The neat thing about these nutrient panels is, you can get clues. You can say, well gosh, do I have enough zinc? Well, yeah, the mineral zinc is here on this panel. Do I have enough B vitamins? Well, there’s a lot of different markers on here that would indicate sufficient or insufficient B vitamins. So you can get these clues all over the place. Plus, you can look at the neurotransmitter precursors. So you see phenylalanine levels, you see tyrosine levels, you see the ratio of phenylalanine to tyrosine. So you see if the conversion’s happening very well. And then you also see some of these things like VMH, VA that are actual end-products of, part of the metabolism of these neurotransmitters. So vanilmandelate, homovanillate, these are markers to show you, are they succeeding in going down the process of both, making the neurotransmitters and metabolizing them successfully?

So you can start telling yourself stories about the chemistry of whether or not this person’s metabolism is working. Now, if you partner this with a gene panel, and this is where the magic comes in, when you start looking at the actual precursors, and then you start looking at the end products, and then you start looking at, how are their enzymes? Are they able to actually process efficiently and effectively? And if they’re not, and they have the co-factors that are challenged, well, no wonder this person is anxious or no wonder this person doesn’t feel like they’re satisfied with life or rewarded or whatnot. So you can really start putting the biochemical pieces together, as to where the blocks may be in neurotransmitter metabolism.

Dr. Ben Weitz:                   Awesome. This is fascinating stuff.

Tom Malterre:                   Yeah. And it’s actually quite freeing, Ben, because when I see standard clients that have not had lab analysis, whether it’s nutrient panel or gene panel or both or whatnot. The more pieces of information you get, the more of a story you can tell. I worked for a Alzheimer’s company for a while, that would charge people $50,000. They’d run these massive brain scans and $10,000 worth of labs. And then I would sit with the lab material for a number of days, and I’d put all the pieces together and then come back with a protocol or a plan. And it’s incredible, how specific you can get when you have all these pieces of analysis. You’re no longer guessing, you’ve tested, so you know exactly where to go next.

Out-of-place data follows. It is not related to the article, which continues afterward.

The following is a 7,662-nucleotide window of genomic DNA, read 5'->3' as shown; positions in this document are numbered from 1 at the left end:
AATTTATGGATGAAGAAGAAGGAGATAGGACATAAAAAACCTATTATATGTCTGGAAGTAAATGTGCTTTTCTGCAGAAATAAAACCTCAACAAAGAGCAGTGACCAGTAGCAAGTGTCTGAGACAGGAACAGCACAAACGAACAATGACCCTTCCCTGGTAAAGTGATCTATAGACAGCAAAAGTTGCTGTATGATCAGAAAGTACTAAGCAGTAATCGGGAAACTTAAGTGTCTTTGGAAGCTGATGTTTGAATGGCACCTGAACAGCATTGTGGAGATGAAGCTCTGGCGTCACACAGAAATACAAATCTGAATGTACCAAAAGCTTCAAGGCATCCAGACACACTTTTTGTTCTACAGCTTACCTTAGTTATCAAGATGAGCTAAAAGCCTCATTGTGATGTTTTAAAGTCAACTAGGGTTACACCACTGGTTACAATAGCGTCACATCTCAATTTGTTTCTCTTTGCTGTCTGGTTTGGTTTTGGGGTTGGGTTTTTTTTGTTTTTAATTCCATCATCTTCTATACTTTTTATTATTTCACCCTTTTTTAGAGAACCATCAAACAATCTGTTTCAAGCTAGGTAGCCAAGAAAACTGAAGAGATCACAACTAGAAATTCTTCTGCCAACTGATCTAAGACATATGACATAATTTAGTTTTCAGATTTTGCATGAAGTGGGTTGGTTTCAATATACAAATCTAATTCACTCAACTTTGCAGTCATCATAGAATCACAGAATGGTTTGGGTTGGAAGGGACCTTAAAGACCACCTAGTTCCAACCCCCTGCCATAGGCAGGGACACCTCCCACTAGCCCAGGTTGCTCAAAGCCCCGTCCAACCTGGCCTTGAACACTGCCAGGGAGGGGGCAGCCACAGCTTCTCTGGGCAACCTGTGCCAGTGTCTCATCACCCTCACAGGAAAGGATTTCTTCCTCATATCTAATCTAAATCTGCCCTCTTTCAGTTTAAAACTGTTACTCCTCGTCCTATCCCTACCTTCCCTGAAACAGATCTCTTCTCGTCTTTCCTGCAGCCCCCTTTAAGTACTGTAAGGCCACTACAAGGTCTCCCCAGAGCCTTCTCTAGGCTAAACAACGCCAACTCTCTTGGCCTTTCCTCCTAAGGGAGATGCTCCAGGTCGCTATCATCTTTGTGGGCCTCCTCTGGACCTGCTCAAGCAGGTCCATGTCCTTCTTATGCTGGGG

Dr. Ben Weitz:                   Yeah. And Dr Dale Bredesen has shown in the last year, that we can use a functional medicine approach on patients with Alzheimer’s and actually reverse the condition, and actually make people better, as compared to that recent drug that got approved for Alzheimer’s that cost $60,000 a year. Causes bleeding and inflammation in the brain, and nobody got better.

Tom Malterre:                   Yeah. That’s a wonderful breakthrough. He has done some fantastic work. And the amazing piece about his work was this. If you start with one intervention, you get zero results. Well, not zero, you get minimal results for a shorter period of time. The more interventions you add, changing your lifestyle, your sleep processes, your exercise, your psychological wellbeing. And then he has a whole host of nutritional items that he recommends for mitochondrial function or gut function, or essential fatty acids or whatnot, amino acids. There are all these different things that he’s examined that say, you know what, for each one of these that you include, the chances of this person getting better, improve up to a 38 point protocol.

Dr. Ben Weitz:                   And by the way, I know they included the NutrEval in the analysis as well, among their lab testing.

Tom Malterre:                   Yeah. And once again, the NutrEval overlays the ION panel and vice versa. There are some slight differences. They’ve added a couple of new things like, oxalates and whatnot, to the NutrEval, but the ION 40 still has 20 additional amino acid markers. And it still has fat soluble vitamin markers that I enjoy looking at. So I’m old school. A lot of people like the NutrEval, because it comes out with this wonderful readout that tells you about all these algorithms. And it says, “This vitamin is low. This vitamin is low.” I’ve been doing this too long to want somebody else to tell me how to do it. I’ll look at it and I’ll say, “Well, if that’s going here and this is going there, wow, this person needs more glycine. So it’s a little different for me, but I really wish people would examine this.

And if they need assistance, they would somehow contact me and start a study group or whatever we have to do. But I would hope that people would understand, there are answers. There are clues, there are pieces of this investigation that you can add into your repertoire. You don’t have to just walk in and assume you know the diagnosis. Therefore, you assume you know the chemistry. I have to tell you, man, I’ve been so humbled by this, because I’ve been studying this for a very long time. And I’m reading the research and talking to colleagues and training colleagues and working on case studies with groups of people. And every time I run these, I’m always finding something that’s counter to what I thought it would be. So I think it’s smart for us to be humble and recognize, while we may have a whole plethora of things in our tool chest, without testing, we’re guessing.